Why I (heart) joy…and BMW


Photo credit: orangewheels.co.uk

What a treat to unfold my WSJ the other morning and have an 11×11 object fall out.  It looked like a color brochure, printed on heavy stock, and folded into squares.  The top square said the following:

We do not make cars.

We are the creators of emotion.

We are the keepers of thrill.

We are the guardians of one three-letter word.


Intrigued, I unfolded it to reveal a gorgeous  4 foot by 3 foot poster ad for BMW.  One one side, each square held a wonderful vignette of people interacting with their car, with captions like “Joy is maternal” and “Joy is youthful”. Others read “Joy is who we answer to”, “Joy can be counted” and “Joy is timeless.” They interspersed what can only be described as “car porn” in some of the pictures, showing BMW’s latest models that are nothing short of breathtaking and modern.

This piece exemplifies all the best things about good brand marketing:

1) It’s believable: I really do believe BMW’s claims that their loyalists find joy in driving their cars, and that they find joy in making beautiful machines.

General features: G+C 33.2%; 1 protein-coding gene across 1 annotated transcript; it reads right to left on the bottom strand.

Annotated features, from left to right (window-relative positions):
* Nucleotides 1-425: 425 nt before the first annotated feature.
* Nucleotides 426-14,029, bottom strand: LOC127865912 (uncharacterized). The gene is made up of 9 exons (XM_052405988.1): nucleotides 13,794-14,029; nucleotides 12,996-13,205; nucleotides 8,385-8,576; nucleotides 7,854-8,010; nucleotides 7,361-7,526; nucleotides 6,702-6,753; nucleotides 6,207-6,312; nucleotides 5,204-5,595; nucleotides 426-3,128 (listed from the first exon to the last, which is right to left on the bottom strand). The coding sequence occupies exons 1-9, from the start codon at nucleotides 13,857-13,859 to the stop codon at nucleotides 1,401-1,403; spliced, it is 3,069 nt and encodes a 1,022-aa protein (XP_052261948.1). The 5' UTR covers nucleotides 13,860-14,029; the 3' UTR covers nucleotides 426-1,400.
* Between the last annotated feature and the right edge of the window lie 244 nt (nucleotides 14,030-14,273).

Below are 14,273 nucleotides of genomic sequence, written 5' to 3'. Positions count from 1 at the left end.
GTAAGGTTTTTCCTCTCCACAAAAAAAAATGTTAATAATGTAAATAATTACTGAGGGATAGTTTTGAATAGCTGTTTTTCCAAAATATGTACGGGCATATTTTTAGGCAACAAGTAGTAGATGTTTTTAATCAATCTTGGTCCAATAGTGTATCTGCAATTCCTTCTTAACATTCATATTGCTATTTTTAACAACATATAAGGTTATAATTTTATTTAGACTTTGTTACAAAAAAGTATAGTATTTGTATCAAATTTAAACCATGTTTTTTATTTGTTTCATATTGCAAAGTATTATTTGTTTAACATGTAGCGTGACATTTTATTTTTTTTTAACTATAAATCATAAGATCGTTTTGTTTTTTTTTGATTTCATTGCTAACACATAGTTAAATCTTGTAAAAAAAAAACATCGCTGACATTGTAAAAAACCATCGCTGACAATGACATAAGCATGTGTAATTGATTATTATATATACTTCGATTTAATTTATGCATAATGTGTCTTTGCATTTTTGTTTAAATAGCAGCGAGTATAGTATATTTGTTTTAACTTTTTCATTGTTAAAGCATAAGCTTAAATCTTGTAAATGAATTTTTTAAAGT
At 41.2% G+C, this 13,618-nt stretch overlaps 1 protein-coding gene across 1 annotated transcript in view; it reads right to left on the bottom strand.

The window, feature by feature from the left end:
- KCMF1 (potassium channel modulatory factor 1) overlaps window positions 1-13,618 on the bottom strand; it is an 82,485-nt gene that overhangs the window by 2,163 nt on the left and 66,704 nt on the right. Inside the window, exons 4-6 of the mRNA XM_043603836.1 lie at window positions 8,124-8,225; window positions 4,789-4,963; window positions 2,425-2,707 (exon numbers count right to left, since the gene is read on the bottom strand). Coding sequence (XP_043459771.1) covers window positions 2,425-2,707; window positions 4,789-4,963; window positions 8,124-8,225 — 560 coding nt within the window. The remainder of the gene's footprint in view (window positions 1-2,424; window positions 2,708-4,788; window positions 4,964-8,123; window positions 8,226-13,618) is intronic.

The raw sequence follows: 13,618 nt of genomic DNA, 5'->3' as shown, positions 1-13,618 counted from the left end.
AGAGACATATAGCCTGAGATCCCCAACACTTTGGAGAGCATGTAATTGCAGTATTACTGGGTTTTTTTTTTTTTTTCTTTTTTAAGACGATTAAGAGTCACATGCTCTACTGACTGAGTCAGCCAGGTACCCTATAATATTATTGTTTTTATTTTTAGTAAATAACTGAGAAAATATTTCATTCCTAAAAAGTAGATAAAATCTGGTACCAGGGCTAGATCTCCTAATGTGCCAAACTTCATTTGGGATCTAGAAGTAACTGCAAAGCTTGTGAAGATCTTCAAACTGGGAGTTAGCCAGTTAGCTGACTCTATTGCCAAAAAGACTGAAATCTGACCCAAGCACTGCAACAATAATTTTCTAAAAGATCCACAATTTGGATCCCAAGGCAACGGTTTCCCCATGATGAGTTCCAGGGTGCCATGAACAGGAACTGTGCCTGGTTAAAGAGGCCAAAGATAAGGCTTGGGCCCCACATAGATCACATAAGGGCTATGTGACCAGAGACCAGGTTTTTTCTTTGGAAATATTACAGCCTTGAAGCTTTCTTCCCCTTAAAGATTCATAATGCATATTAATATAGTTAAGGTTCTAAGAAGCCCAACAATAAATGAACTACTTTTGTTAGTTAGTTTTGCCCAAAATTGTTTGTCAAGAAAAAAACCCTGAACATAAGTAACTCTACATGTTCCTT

2) It’s credible: Hey, it’s BMW. They are no slackers.

3) It’s benefit-driven: They focused on a mission and an emotional purpose of eliciting joy in their customers. They focused on the thrill of driving a great car, not just the features and gadgets.

4) It’s differentiating: Others might be out touting fuel efficiency and safety these days, all noble, important benefits for many audiences. But instead of singing the same song, this piece caught my attention because it only tried to do one thing and did it well: it tapped into my emotional thrill for a gorgeous car

4) It’s gorgeous: Truly, the piece was visually stunning and also in line with BMW’s brand and what I would expect.

5) It’s unexpected: It didn’t show up in my overwhelmed in-box or as just a normal full page ad in the WSJ. It literally fell into my lap.  Could get annoying after a while if to many people start doing this, but for now it just made me pay attention.

6) It had a call to action: There was a 1-800 number on one of the squares to call for your nearest dealer. Not all brand advertising has to be as esoteric and abstract as perfume ads, ya know. After all, they want to sell cars.

Well done, BMW, well done. You caught my attention. And ironically, just when my husband and I were debating whether we would buy a Mercedes or BMW if we had a choice. Were you eavesdropping?!

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